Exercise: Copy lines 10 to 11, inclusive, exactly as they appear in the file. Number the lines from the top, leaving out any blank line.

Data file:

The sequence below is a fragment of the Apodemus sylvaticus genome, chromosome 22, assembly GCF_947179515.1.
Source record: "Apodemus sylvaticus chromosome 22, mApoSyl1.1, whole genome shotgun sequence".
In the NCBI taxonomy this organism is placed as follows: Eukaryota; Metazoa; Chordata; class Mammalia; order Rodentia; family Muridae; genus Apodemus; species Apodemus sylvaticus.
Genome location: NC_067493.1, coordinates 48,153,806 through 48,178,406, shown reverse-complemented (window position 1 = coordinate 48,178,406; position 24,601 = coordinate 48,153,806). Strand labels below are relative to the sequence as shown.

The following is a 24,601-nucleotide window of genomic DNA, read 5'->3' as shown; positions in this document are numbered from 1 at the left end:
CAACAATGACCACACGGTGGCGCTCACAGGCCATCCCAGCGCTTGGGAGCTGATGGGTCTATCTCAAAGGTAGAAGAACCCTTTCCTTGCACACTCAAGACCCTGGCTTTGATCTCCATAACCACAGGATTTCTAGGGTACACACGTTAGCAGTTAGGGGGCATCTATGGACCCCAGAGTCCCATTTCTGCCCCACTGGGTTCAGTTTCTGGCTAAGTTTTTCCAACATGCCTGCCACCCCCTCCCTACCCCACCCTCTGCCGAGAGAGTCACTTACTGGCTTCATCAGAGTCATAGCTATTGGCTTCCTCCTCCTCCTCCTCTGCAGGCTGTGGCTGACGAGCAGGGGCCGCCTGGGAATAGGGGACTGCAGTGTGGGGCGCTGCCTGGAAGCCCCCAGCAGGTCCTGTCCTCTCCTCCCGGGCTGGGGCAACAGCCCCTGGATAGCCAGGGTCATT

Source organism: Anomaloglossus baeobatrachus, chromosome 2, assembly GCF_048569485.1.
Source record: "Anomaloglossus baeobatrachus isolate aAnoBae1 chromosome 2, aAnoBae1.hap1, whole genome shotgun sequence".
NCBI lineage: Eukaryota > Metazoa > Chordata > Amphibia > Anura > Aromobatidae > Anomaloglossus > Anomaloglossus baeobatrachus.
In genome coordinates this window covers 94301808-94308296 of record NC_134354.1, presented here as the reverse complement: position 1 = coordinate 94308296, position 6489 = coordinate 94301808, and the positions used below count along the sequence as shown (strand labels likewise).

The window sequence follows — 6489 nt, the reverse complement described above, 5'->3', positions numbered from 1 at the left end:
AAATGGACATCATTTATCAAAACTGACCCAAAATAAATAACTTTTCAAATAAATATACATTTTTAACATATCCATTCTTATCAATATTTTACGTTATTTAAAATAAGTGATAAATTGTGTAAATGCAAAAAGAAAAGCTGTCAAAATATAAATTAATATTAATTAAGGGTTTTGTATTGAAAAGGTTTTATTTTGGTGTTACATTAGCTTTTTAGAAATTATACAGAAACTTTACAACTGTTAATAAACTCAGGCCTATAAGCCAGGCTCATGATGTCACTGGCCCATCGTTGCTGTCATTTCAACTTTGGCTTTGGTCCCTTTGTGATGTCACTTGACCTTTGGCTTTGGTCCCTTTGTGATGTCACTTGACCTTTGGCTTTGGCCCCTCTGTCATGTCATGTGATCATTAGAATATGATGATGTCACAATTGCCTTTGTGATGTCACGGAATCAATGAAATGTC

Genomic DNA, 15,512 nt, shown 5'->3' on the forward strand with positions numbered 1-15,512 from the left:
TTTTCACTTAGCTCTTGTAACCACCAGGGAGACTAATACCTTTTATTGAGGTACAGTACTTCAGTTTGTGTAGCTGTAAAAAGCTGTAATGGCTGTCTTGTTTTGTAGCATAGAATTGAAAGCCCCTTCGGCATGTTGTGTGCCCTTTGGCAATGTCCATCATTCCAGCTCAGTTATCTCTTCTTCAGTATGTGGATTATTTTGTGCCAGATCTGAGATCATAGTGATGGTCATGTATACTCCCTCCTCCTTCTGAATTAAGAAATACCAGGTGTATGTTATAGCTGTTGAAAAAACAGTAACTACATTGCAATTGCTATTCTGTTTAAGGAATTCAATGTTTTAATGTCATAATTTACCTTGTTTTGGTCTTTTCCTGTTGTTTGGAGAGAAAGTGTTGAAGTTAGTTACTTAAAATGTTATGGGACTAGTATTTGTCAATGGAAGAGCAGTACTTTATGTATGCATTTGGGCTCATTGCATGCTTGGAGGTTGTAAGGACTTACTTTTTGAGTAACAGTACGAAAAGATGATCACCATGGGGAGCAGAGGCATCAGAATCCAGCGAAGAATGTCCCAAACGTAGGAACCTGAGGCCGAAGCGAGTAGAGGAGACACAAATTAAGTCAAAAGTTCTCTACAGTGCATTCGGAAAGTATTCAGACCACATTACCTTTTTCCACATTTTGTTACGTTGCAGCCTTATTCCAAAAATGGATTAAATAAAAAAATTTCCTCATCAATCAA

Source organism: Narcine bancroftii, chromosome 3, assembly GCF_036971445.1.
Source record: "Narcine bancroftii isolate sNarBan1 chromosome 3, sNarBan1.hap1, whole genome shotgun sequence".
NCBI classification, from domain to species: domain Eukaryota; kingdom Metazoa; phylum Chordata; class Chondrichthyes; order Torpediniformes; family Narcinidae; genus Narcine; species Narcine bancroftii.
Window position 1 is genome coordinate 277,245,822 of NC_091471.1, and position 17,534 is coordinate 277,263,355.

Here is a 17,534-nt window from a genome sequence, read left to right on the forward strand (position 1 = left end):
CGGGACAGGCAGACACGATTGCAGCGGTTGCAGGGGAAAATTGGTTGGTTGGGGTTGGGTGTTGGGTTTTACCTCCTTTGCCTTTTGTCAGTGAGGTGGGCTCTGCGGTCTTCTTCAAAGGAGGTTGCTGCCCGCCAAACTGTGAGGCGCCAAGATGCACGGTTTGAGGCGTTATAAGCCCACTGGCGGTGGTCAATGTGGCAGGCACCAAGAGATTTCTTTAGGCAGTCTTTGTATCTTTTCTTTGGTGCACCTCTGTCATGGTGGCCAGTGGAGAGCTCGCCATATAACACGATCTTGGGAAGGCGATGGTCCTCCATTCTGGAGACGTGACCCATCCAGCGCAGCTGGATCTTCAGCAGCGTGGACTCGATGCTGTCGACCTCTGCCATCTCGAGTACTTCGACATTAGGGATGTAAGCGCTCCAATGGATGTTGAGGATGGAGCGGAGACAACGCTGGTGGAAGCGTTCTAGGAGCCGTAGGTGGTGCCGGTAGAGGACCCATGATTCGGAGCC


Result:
In genome coordinates this window covers 94301808-94308296 of record NC_134354.1, presented here as the reverse complement: position 1 = coordinate 94308296, position 6489 = coordinate 94301808, and the positions used below count along the sequence as shown (strand labels likewise).

The window sequence follows — 6489 nt, the reverse complement described above, 5'->3', positions numbered from 1 at the left end: